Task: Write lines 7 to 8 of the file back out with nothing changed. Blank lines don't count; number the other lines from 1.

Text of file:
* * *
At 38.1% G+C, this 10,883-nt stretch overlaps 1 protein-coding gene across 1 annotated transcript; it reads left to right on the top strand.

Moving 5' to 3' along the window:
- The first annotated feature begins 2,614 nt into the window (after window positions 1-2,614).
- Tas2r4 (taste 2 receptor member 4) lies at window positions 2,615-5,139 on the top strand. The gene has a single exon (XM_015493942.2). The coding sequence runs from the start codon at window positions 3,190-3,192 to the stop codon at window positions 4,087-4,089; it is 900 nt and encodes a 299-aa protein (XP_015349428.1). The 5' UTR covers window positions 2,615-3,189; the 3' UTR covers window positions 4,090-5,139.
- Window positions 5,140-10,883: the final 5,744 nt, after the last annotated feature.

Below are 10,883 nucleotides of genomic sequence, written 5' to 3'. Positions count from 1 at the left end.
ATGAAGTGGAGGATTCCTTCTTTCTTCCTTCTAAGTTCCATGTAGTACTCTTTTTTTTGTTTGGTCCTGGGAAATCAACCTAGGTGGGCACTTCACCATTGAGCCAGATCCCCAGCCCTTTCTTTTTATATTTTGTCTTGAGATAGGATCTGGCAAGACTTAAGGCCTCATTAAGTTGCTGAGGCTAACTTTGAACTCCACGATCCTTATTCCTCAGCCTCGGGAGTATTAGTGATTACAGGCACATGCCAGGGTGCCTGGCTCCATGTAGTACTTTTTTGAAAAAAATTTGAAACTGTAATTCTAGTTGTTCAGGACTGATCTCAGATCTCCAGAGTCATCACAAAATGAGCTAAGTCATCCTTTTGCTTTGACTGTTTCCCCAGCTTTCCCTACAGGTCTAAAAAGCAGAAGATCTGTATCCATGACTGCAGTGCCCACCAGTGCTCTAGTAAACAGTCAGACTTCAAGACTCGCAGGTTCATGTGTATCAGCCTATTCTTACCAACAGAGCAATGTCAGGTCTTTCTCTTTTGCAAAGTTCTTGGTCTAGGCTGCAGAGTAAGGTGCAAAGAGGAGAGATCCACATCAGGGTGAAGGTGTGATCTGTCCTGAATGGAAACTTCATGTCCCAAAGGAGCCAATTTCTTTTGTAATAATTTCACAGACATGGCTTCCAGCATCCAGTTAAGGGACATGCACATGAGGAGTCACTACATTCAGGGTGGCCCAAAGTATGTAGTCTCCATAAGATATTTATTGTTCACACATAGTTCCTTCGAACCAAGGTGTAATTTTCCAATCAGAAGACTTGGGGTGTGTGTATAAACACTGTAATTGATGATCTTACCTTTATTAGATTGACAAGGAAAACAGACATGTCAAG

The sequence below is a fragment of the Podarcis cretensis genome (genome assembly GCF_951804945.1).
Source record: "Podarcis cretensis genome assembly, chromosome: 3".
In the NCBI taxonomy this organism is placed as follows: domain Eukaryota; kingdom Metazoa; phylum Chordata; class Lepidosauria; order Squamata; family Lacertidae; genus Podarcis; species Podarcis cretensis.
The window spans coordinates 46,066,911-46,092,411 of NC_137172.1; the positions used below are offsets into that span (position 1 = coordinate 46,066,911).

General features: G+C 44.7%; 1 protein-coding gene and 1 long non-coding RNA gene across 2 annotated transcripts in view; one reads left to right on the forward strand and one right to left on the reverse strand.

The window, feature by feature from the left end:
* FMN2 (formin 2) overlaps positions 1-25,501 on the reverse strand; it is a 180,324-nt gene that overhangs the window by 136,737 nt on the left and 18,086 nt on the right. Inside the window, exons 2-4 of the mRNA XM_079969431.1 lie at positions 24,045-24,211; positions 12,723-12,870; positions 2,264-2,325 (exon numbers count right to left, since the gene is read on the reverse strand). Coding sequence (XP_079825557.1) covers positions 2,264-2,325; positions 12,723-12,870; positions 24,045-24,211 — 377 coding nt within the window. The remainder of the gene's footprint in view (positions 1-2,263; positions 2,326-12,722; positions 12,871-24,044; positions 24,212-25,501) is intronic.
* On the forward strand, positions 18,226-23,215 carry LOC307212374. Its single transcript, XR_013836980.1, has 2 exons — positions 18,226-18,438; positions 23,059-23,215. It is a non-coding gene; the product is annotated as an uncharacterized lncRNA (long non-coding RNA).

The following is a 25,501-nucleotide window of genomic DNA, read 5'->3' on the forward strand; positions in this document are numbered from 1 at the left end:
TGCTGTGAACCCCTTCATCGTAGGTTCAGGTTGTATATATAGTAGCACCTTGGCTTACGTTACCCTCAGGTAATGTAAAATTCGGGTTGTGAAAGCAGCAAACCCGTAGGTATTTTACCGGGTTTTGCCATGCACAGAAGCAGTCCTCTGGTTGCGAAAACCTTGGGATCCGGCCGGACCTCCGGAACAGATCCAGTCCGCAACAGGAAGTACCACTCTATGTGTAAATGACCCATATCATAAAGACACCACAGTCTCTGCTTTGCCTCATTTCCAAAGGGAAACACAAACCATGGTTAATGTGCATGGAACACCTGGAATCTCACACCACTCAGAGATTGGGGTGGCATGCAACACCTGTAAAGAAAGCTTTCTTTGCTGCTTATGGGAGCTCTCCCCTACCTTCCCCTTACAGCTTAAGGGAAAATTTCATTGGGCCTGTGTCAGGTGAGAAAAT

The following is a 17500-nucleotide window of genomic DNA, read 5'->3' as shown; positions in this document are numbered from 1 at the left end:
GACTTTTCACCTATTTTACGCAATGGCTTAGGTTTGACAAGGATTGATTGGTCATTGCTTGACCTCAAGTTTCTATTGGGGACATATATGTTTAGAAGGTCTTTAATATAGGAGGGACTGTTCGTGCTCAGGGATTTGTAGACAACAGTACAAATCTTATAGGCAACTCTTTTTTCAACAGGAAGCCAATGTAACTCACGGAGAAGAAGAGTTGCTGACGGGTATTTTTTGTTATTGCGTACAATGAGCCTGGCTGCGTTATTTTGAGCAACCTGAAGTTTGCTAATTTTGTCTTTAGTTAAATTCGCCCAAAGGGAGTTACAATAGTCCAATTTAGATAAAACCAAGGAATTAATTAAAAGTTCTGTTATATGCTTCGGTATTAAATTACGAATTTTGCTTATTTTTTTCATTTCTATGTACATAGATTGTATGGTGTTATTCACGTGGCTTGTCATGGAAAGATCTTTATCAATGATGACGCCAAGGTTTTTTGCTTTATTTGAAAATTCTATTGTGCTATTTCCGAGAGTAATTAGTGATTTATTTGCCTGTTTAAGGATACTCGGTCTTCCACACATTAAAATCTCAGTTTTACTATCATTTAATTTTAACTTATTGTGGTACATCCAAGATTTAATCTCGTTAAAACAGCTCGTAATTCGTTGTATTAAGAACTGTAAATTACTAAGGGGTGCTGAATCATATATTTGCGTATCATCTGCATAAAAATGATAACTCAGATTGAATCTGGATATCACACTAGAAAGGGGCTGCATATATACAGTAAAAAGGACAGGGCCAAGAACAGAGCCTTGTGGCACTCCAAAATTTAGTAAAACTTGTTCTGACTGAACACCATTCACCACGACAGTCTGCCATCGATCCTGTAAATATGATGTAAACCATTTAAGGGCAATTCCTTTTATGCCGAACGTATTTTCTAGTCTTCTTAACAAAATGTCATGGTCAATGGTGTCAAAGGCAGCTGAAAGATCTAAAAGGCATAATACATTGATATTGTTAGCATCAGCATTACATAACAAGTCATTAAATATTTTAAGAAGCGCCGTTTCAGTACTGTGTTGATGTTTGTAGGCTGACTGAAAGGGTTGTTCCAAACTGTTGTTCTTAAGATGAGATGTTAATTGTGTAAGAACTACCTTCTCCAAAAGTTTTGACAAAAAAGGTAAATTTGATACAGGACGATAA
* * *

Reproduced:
ATGAAGTGGAGGATTCCTTCTTTCTTCCTTCTAAGTTCCATGTAGTACTCTTTTTTTTGTTTGGTCCTGGGAAATCAACCTAGGTGGGCACTTCACCATTGAGCCAGATCCCCAGCCCTTTCTTTTTATATTTTGTCTTGAGATAGGATCTGGCAAGACTTAAGGCCTCATTAAGTTGCTGAGGCTAACTTTGAACTCCACGATCCTTATTCCTCAGCCTCGGGAGTATTAGTGATTACAGGCACATGCCAGGGTGCCTGGCTCCATGTAGTACTTTTTTGAAAAAAATTTGAAACTGTAATTCTAGTTGTTCAGGACTGATCTCAGATCTCCAGAGTCATCACAAAATGAGCTAAGTCATCCTTTTGCTTTGACTGTTTCCCCAGCTTTCCCTACAGGTCTAAAAAGCAGAAGATCTGTATCCATGACTGCAGTGCCCACCAGTGCTCTAGTAAACAGTCAGACTTCAAGACTCGCAGGTTCATGTGTATCAGCCTATTCTTACCAACAGAGCAATGTCAGGTCTTTCTCTTTTGCAAAGTTCTTGGTCTAGGCTGCAGAGTAAGGTGCAAAGAGGAGAGATCCACATCAGGGTGAAGGTGTGATCTGTCCTGAATGGAAACTTCATGTCCCAAAGGAGCCAATTTCTTTTGTAATAATTTCACAGACATGGCTTCCAGCATCCAGTTAAGGGACATGCACATGAGGAGTCACTACATTCAGGGTGGCCCAAAGTATGTAGTCTCCATAAGATATTTATTGTTCACACATAGTTCCTTCGAACCAAGGTGTAATTTTCCAATCAGAAGACTTGGGGTGTGTGTATAAACACTGTAATTGATGATCTTACCTTTATTAGATTGACAAGGAAAACAGACATGTCAAG

The sequence below is a fragment of the Podarcis cretensis genome (genome assembly GCF_951804945.1).